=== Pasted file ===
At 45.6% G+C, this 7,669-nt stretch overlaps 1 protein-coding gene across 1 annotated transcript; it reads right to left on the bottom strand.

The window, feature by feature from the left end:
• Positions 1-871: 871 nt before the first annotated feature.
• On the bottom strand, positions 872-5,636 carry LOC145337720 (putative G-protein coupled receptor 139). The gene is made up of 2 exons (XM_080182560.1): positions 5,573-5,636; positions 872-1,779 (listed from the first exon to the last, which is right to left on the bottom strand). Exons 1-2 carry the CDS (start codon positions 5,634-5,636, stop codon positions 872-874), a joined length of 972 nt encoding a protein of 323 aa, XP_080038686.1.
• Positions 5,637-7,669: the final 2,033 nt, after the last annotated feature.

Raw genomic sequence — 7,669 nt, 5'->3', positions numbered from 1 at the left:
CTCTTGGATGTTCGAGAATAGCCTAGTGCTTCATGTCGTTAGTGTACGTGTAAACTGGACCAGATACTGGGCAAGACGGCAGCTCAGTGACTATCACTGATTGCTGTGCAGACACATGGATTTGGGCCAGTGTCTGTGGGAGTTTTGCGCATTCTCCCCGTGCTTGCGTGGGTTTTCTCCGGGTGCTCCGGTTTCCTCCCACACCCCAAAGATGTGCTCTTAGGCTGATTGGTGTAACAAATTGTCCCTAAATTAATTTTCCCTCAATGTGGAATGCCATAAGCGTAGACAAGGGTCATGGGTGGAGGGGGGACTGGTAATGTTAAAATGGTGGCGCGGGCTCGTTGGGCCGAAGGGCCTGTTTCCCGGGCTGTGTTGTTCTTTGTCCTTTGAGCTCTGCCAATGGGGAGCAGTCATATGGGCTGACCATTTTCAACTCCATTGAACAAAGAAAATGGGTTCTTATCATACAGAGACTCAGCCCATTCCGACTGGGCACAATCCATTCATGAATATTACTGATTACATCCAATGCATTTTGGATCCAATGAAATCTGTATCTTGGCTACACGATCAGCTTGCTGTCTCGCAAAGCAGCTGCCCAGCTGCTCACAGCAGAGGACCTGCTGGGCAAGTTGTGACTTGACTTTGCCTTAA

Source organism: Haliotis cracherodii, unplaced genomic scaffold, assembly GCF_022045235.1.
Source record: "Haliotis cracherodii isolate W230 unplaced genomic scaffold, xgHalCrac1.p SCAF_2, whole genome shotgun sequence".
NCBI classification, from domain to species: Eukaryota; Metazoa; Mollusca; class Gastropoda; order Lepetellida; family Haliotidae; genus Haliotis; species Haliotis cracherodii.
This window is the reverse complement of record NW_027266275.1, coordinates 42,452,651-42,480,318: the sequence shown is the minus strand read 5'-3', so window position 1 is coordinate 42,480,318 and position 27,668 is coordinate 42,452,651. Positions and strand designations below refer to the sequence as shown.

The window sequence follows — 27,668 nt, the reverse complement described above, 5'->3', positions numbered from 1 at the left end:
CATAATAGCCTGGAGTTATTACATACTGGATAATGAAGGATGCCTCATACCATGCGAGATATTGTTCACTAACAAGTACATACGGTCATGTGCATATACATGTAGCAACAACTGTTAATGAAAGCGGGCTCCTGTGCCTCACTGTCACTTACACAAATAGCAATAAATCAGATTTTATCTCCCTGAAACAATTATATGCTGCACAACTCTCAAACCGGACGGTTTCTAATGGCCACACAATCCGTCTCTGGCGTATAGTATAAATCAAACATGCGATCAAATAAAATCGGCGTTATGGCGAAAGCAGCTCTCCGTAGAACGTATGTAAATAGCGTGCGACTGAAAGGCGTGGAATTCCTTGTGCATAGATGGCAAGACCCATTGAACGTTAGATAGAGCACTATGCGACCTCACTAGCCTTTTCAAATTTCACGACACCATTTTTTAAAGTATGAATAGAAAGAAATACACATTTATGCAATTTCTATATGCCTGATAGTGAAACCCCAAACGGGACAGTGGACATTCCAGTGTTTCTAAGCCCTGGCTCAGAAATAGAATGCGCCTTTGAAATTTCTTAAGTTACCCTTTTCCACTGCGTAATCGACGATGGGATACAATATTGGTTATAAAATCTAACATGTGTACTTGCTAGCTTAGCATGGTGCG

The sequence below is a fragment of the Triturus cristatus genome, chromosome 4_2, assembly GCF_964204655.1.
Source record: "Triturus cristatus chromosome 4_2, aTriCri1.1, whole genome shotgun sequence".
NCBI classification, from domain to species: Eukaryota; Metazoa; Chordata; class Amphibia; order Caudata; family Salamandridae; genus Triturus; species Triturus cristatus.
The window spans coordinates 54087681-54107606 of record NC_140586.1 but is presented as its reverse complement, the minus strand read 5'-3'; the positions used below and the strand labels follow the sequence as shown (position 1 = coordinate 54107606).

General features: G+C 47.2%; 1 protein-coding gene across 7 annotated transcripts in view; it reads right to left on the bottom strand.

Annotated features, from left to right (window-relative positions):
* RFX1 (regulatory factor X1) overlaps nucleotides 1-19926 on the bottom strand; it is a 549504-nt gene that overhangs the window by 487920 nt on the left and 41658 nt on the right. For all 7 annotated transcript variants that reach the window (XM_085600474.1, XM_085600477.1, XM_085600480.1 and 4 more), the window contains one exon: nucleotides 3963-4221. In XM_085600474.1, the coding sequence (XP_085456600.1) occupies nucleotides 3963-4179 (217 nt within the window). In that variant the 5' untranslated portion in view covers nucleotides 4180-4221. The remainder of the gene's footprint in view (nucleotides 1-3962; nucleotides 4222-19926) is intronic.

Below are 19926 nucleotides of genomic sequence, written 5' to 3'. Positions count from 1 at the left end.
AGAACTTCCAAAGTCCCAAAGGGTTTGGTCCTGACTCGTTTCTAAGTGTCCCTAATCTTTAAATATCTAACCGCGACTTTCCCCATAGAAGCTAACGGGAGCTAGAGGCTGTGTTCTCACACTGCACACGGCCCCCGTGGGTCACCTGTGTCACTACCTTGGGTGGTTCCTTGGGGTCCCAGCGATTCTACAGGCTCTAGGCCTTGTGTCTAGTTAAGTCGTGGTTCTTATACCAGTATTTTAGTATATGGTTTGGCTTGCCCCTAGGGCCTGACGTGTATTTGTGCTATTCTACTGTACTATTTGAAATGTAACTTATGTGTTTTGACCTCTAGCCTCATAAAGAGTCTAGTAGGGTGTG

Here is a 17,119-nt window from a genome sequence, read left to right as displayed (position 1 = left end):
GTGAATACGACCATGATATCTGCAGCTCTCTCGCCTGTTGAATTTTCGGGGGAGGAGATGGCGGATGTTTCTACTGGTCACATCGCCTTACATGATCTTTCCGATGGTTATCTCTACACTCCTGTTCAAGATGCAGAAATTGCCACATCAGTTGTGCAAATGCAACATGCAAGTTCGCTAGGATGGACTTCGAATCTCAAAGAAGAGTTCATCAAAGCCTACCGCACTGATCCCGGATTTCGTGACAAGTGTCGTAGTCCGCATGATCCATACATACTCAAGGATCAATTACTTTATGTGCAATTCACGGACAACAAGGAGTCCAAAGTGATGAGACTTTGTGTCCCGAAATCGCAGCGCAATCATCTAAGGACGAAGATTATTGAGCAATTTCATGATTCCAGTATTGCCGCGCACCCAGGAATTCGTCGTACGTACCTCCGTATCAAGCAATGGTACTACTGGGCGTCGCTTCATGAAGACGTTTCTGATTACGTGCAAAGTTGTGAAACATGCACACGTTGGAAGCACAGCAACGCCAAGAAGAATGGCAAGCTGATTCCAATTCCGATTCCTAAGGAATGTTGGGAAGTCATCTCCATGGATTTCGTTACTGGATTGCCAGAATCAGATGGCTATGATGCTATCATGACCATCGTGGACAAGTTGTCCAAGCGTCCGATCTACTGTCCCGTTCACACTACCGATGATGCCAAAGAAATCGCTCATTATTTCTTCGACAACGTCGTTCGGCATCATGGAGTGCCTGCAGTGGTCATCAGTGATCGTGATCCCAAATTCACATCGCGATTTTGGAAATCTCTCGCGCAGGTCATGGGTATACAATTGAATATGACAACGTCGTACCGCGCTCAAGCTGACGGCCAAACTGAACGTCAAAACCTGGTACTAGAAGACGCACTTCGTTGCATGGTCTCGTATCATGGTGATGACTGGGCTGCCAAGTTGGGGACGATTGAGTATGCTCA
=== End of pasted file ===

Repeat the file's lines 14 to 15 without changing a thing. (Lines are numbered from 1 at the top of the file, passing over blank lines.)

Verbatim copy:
The sequence below is a fragment of the Triturus cristatus genome, chromosome 4_2, assembly GCF_964204655.1.
Source record: "Triturus cristatus chromosome 4_2, aTriCri1.1, whole genome shotgun sequence".